### Listing Tuples (Roster Method)

A binary relation can be represented with an explicit list of its tuples (ordered pairs).

Consider the set $$A = \left\{ {1,2,5,6,10} \right\}$$ and the binary relation $$aRb$$ on $$A.$$ The relation $$aRb$$ is defined if and only if $$a - b$$ is odd. We specify the relation $$aRb$$ by listing all its ordered pairs $$\left( {a,b} \right):$$

$R = \left\{ {\left( {1,2} \right),\left( {1,6} \right),\left( {1,10} \right),\left( {2,1} \right),\left( {2,5} \right),\left( {5,2} \right),\left( {5,6} \right),\left( {5,10} \right),\left( {6,1} \right),\left( {6,5} \right),\left( {10,1} \right),\left( {10,5} \right)} \right\}.$

### Defining a Relation Using Set Builder Notation

Since a relation is a set, we can describe a relation by set builder method.

Let $$A = \left\{ {1,2,3,4} \right\}$$ and $$B = \left\{ {3,4,5,6} \right\}$$. Consider the relation $$aRb$$ defined in set builder form as

$R = \left\{ {\left( {a,b} \right) \mid a + b \le 6} \right\}.$

In roster form, this relation is written as

$R = \left\{ {\left( {1,3} \right),\left( {1,4} \right),\left( {1,5} \right),\left( {2,3} \right),\left( {2,4} \right),\left( {3,3} \right)} \right\}.$

### Relation as a Matrix

If $$R \subseteq X \times Y$$ is a binary relation between the sets $$X$$ and $$Y,$$ where

$X = \left\{ {{x_1}, \ldots ,{x_n}} \right\},\;\;Y = \left\{ {{y_1}, \ldots ,{y_m}} \right\},$

then $$R$$ can be represented by the logical $$n \times m$$ matrix $$M = \left[{a_{ij}}\right]$$ whose $$\left({i,j}\right)-$$entry is given by

${a_{ij}} = \begin{cases} 1, &\left({x_i},{y_j}\right) \in R\\ 0, &\left({x_i},{y_j}\right) \notin R \end{cases}.$

The logical matrix $$M$$ is also called the binary matrix, relation matrix, Boolean matrix, adjacency matrix, or zero-one matrix. If $$X = Y,$$ then $$m = n,$$ and the matrix $$M$$ is square.

Suppose the binary relation $$R = \left\{ {\left( {x,y} \right) \mid x \gt y} \right\}$$ is defined on the set $$X = \left\{ {5,6,7,8} \right\}.$$ In matrix form, the relation $$R$$ is represented as follows:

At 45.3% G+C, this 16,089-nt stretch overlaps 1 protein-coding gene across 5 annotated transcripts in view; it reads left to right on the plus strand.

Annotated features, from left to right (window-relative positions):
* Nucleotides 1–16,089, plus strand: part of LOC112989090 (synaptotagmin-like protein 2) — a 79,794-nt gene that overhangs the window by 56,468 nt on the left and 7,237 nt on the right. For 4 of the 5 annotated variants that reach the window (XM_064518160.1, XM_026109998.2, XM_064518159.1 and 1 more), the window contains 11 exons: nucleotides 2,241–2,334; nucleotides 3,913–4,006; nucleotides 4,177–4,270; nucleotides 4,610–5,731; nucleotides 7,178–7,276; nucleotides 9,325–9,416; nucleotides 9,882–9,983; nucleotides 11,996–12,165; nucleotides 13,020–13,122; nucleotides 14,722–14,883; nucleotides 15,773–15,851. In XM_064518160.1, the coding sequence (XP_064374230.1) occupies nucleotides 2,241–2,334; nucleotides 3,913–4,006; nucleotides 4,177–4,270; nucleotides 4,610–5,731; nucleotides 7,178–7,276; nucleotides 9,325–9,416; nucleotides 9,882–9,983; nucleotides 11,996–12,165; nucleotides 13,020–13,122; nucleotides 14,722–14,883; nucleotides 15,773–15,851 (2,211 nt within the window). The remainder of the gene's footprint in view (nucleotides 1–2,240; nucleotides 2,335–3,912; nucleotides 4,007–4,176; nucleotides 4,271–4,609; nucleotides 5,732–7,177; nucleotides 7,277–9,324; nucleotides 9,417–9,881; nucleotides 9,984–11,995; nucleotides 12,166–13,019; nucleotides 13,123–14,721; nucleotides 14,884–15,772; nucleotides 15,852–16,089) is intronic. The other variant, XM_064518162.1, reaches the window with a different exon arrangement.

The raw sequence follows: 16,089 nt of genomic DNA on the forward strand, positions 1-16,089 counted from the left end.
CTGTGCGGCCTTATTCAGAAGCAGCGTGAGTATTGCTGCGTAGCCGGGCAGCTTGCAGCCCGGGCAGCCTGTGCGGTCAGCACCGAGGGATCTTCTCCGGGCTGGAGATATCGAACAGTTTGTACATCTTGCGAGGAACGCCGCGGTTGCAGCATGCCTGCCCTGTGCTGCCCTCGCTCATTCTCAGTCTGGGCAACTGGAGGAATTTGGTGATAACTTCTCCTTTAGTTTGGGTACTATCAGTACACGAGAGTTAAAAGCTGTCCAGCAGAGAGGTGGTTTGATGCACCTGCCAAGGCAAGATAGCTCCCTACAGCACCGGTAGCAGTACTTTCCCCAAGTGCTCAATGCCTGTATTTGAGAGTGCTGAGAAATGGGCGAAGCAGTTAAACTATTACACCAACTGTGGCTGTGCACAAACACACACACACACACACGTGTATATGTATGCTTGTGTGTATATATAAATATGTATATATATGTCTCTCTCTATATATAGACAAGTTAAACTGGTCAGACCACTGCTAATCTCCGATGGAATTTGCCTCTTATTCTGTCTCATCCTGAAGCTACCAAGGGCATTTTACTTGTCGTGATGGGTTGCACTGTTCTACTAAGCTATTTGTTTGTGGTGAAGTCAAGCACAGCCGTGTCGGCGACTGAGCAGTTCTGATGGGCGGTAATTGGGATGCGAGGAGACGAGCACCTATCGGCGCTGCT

### Relation as a Directed Graph

A binary relation on a finite set can also be represented using a directed graph (a digraph for short).

A directed graph consists of a set vertices and a set of edges directed from one vertex to another. The edges are also called arrows or directed arcs.

If a binary relation $$R$$ is defined on a set $$A,$$ then the elements of the set $$A$$ are represented by vertices, and the ordered pairs of the relation $$R$$ are represented by the directed edges.

Suppose we are given a set $$A$$ and a binary relation $$R:$$

$A = \left\{ {1,2,3,4,5} \right\},$
$R = \left\{ {\left( {1,1} \right),\left( {1,2} \right),\left( {1,3} \right),\left( {3,3} \right),\left( {3,5} \right),\left( {4,1} \right),\left( {4,5} \right),\left( {5,4} \right)} \right\}.$

The relation $$R$$ on $$A$$ is represented by its digraph as follows:

### Relation as an Arrow Diagram

A binary relation $$R$$ from set $$A$$ to set $$B$$ can be depicted using an arrow diagram.

Consider two sets:

$A = \left\{ {a,b,c,d,e} \right\},\;\;B = \left\{ {1,2,3,4,5,6} \right\}.$

Suppose that the relation $$R$$ between $$A$$ and $$B$$ is given in roster form:

$R = \left\{ {\left( {a,3} \right),\left( {a,5} \right),\left( {b,1} \right),\left( {c,6} \right),\left( {d,1} \right),\left( {d,2} \right),\left( {d,5} \right),\left( {d,6} \right)} \right\}.$

We can visualize the relation $$R$$ by the arrow diagram:

To represent a binary relation graphically, we can plot the ordered pairs of the relation as points on a coordinate plane. For example, the relation $$R$$ between sets $$A$$ and $$B$$ from the previous example is displayed on the Cartesian plane as follows: